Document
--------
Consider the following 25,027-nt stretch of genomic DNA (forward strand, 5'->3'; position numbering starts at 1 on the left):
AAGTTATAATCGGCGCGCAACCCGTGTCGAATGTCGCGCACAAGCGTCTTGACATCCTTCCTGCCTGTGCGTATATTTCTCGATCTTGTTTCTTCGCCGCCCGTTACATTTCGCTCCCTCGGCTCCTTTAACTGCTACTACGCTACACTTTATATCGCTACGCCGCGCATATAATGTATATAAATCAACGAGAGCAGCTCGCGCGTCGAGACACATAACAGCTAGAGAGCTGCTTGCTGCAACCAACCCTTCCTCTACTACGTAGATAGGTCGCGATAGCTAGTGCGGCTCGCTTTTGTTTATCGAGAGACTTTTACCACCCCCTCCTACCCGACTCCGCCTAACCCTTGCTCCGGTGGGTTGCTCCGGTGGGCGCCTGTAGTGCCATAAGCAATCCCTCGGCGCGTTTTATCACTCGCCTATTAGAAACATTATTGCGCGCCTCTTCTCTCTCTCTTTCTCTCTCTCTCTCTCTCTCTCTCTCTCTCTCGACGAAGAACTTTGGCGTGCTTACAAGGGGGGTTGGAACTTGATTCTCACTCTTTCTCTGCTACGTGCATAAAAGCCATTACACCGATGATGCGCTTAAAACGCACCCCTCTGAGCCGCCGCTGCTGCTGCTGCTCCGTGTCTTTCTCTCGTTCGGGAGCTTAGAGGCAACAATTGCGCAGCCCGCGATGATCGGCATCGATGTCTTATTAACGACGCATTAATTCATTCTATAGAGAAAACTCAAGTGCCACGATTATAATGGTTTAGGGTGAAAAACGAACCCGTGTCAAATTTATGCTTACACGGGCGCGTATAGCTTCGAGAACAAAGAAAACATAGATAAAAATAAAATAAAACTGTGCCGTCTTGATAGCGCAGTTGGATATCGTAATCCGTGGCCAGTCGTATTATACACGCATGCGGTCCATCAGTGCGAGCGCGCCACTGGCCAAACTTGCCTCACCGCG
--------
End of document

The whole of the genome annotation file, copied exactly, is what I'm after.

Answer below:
Consider the following 25,027-nt stretch of genomic DNA (forward strand, 5'->3'; position numbering starts at 1 on the left):
AAGTTATAATCGGCGCGCAACCCGTGTCGAATGTCGCGCACAAGCGTCTTGACATCCTTCCTGCCTGTGCGTATATTTCTCGATCTTGTTTCTTCGCCGCCCGTTACATTTCGCTCCCTCGGCTCCTTTAACTGCTACTACGCTACACTTTATATCGCTACGCCGCGCATATAATGTATATAAATCAACGAGAGCAGCTCGCGCGTCGAGACACATAACAGCTAGAGAGCTGCTTGCTGCAACCAACCCTTCCTCTACTACGTAGATAGGTCGCGATAGCTAGTGCGGCTCGCTTTTGTTTATCGAGAGACTTTTACCACCCCCTCCTACCCGACTCCGCCTAACCCTTGCTCCGGTGGGTTGCTCCGGTGGGCGCCTGTAGTGCCATAAGCAATCCCTCGGCGCGTTTTATCACTCGCCTATTAGAAACATTATTGCGCGCCTCTTCTCTCTCTCTTTCTCTCTCTCTCTCTCTCTCTCTCTCTCTCTCGACGAAGAACTTTGGCGTGCTTACAAGGGGGGTTGGAACTTGATTCTCACTCTTTCTCTGCTACGTGCATAAAAGCCATTACACCGATGATGCGCTTAAAACGCACCCCTCTGAGCCGCCGCTGCTGCTGCTGCTCCGTGTCTTTCTCTCGTTCGGGAGCTTAGAGGCAACAATTGCGCAGCCCGCGATGATCGGCATCGATGTCTTATTAACGACGCATTAATTCATTCTATAGAGAAAACTCAAGTGCCACGATTATAATGGTTTAGGGTGAAAAACGAACCCGTGTCAAATTTATGCTTACACGGGCGCGTATAGCTTCGAGAACAAAGAAAACATAGATAAAAATAAAATAAAACTGTGCCGTCTTGATAGCGCAGTTGGATATCGTAATCCGTGGCCAGTCGTATTATACACGCATGCGGTCCATCAGTGCGAGCGCGCCACTGGCCAAACTTGCCTCACCGCG